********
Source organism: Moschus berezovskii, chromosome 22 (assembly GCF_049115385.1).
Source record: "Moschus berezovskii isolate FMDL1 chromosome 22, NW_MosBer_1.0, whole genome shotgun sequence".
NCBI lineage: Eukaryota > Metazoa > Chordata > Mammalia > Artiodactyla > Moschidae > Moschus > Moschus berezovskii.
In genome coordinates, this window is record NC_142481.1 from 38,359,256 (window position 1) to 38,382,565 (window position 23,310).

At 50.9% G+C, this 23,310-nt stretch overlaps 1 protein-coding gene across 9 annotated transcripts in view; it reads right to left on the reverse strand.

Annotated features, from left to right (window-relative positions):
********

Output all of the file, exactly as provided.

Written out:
Source organism: Moschus berezovskii, chromosome 22 (assembly GCF_049115385.1).
Source record: "Moschus berezovskii isolate FMDL1 chromosome 22, NW_MosBer_1.0, whole genome shotgun sequence".
NCBI lineage: Eukaryota > Metazoa > Chordata > Mammalia > Artiodactyla > Moschidae > Moschus > Moschus berezovskii.
In genome coordinates, this window is record NC_142481.1 from 38,359,256 (window position 1) to 38,382,565 (window position 23,310).

At 50.9% G+C, this 23,310-nt stretch overlaps 1 protein-coding gene across 9 annotated transcripts in view; it reads right to left on the reverse strand.

Annotated features, from left to right (window-relative positions):